Failing kidney function is a serious issue for many older people, and at this time comparatively little can be done about it:
Chronic kidney disease (CKD) affects at least one in four Americans who are older than 60 and can significantly shorten lifespan. Yet the few available drugs for CKD can only modestly delay the disease's progress towards kidney failure. [Researchers] focused on a central feature of CKD: the "fibrosis" process. This is a pathological response to chronic kidney stress that includes an abnormal buildup of fibrous collagen, a loss of capillaries a die-off of important kidney cells called tubular epithelial cells, and other changes that progressively reduce a kidney's ability to filter the blood properly.
The researchers compared the patterns of gene activity in fibrotic and normal human kidney tissue samples. They found abnormal patterns in gene networks linked to inflammation and sharp drops in activity in gene networks that support energy metabolism in the fibrotic samples. The fact that inflammation is a factor in CKD was already well known, so [researchers]] aimed their investigation at two types of energy metabolism - glucose oxidation and fatty acid oxidation - that seemed markedly reduced in the fibrotic samples. "What we found is that the tubular epithelial cells preferentially use fatty acid oxidation as their energy source in normal conditions. Even when fatty acid metabolism drops in the context of CKD, these cells don't switch to burning glucose for energy."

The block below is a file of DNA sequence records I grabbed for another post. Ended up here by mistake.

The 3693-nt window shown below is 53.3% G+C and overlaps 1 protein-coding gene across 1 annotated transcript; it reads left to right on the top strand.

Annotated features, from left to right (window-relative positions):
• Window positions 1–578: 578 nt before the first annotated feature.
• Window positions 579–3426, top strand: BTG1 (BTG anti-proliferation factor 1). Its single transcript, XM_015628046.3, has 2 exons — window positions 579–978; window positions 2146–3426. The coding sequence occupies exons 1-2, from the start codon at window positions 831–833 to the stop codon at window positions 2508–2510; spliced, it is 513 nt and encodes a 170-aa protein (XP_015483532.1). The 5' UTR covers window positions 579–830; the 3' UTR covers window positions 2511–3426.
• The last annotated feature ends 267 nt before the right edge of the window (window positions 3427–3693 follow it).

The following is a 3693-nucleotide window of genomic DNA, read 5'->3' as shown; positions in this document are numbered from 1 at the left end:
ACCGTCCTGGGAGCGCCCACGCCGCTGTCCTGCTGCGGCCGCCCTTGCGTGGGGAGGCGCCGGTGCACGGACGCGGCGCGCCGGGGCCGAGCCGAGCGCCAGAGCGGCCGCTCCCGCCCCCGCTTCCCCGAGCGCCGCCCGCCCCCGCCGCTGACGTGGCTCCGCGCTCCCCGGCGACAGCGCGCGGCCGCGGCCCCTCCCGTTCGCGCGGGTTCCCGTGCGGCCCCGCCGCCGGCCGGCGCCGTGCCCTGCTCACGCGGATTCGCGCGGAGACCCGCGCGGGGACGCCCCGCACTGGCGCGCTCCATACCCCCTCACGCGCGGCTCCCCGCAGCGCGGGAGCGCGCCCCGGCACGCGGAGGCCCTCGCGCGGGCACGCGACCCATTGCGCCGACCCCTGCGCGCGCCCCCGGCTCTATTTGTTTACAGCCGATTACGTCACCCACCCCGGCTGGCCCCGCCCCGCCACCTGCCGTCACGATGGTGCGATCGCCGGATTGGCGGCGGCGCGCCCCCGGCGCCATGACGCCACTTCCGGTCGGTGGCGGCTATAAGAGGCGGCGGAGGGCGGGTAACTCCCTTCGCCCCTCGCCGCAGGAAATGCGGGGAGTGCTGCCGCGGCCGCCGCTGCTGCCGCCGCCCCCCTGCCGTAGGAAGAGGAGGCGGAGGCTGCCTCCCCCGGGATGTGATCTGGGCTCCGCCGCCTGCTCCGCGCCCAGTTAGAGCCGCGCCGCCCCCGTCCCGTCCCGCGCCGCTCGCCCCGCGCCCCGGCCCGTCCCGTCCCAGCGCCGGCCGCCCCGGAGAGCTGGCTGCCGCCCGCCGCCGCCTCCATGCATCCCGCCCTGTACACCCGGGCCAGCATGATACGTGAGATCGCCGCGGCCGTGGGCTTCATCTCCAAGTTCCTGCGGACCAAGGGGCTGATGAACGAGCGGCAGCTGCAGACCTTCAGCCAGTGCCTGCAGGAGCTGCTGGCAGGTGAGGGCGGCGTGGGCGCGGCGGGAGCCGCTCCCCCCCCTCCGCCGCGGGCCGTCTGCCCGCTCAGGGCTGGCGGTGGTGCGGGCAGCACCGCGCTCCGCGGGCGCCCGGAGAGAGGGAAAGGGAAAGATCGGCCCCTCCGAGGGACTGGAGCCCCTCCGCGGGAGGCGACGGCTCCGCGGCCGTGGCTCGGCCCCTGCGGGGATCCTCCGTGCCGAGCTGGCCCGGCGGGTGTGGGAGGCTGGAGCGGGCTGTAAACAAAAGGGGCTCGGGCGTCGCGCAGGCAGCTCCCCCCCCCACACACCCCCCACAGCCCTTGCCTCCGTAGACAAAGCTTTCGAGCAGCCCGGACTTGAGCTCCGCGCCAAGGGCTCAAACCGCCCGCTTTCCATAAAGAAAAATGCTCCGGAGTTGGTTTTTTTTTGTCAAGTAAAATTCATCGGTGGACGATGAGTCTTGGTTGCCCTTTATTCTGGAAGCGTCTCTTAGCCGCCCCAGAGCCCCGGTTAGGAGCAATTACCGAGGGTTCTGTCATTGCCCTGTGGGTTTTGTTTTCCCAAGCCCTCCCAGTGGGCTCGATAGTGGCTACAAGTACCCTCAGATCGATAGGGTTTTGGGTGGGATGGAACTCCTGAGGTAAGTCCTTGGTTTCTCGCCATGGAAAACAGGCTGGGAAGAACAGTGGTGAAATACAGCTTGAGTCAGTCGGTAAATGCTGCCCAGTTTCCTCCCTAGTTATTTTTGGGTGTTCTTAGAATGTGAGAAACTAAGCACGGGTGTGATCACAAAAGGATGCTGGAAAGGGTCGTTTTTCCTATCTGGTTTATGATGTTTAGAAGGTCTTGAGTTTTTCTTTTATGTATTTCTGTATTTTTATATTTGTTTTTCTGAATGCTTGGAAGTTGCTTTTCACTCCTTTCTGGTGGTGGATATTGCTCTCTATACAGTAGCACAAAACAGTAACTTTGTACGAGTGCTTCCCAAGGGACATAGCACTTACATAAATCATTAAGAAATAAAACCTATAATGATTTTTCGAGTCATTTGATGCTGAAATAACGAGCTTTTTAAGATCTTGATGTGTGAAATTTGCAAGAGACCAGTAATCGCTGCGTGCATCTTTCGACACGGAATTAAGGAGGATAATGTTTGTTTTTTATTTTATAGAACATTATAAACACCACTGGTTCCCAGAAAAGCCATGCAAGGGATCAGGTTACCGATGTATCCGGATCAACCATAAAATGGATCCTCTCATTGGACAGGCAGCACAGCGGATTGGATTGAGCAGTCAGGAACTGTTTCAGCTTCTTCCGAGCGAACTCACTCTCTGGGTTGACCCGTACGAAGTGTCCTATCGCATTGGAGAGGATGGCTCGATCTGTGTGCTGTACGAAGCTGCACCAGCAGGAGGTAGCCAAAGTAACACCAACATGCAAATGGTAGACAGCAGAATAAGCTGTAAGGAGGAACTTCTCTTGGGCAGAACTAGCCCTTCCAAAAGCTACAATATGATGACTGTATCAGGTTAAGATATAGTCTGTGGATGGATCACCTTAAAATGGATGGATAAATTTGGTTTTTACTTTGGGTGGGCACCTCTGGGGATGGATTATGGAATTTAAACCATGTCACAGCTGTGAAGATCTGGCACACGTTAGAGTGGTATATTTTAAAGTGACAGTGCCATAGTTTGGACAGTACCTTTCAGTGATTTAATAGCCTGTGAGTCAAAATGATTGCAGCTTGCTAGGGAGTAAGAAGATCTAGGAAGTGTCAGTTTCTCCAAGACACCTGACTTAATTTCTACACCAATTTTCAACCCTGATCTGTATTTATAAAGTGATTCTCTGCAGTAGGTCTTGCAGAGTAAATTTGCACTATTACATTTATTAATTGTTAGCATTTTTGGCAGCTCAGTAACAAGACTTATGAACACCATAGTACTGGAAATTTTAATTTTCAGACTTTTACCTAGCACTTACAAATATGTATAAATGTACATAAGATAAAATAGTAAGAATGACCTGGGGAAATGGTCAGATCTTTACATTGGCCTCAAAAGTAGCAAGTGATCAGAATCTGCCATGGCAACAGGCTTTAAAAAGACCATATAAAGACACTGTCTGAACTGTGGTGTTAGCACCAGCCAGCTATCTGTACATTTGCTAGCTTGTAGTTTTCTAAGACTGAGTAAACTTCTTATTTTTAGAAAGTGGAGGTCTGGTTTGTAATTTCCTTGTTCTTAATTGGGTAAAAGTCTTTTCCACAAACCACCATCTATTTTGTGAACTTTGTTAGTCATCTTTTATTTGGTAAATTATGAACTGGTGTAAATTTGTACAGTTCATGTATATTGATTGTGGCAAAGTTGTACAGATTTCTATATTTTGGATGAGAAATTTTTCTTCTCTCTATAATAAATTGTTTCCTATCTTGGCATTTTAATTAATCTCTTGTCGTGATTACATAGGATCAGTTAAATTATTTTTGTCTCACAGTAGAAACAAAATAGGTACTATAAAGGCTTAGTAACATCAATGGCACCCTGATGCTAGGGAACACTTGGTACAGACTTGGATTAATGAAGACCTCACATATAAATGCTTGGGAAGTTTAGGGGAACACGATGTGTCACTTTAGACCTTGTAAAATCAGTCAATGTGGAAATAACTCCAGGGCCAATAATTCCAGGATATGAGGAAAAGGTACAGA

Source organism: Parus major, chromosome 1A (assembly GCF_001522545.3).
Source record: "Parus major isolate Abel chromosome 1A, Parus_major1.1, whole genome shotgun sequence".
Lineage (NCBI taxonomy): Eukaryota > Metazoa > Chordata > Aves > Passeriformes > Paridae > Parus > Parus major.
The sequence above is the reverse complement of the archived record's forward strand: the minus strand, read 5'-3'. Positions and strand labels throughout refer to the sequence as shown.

In human tubular epithelial cells, artificially reducing fatty acid metabolism quickly brought about fibrosis-like signs, including the buildup of fat molecules (unspent fuel) and the deaths of many affected cells. That fat buildup in kidney cells had been hypothesized to be a significant cause of cell death in CKD fibrosis, [but] the fat accumulation on its own had minimal impact. The more important factor in fibrosis was the loss of energy in the cells as fatty acid metabolism dropped. Researchers also found evidence that the shutdown of fatty acid metabolism in tubular epithelial cells is caused in large part by the growth factor TGFβ. This factor is known to promote fibrosis and has been linked to high blood glucose levels, high blood pressure, and inflammation - all triggers of CKD. "We hope to develop new compounds [that] boost enzymes more specifically related to fatty acid metabolism. In that way we might be able to greatly slow the progress of CKD."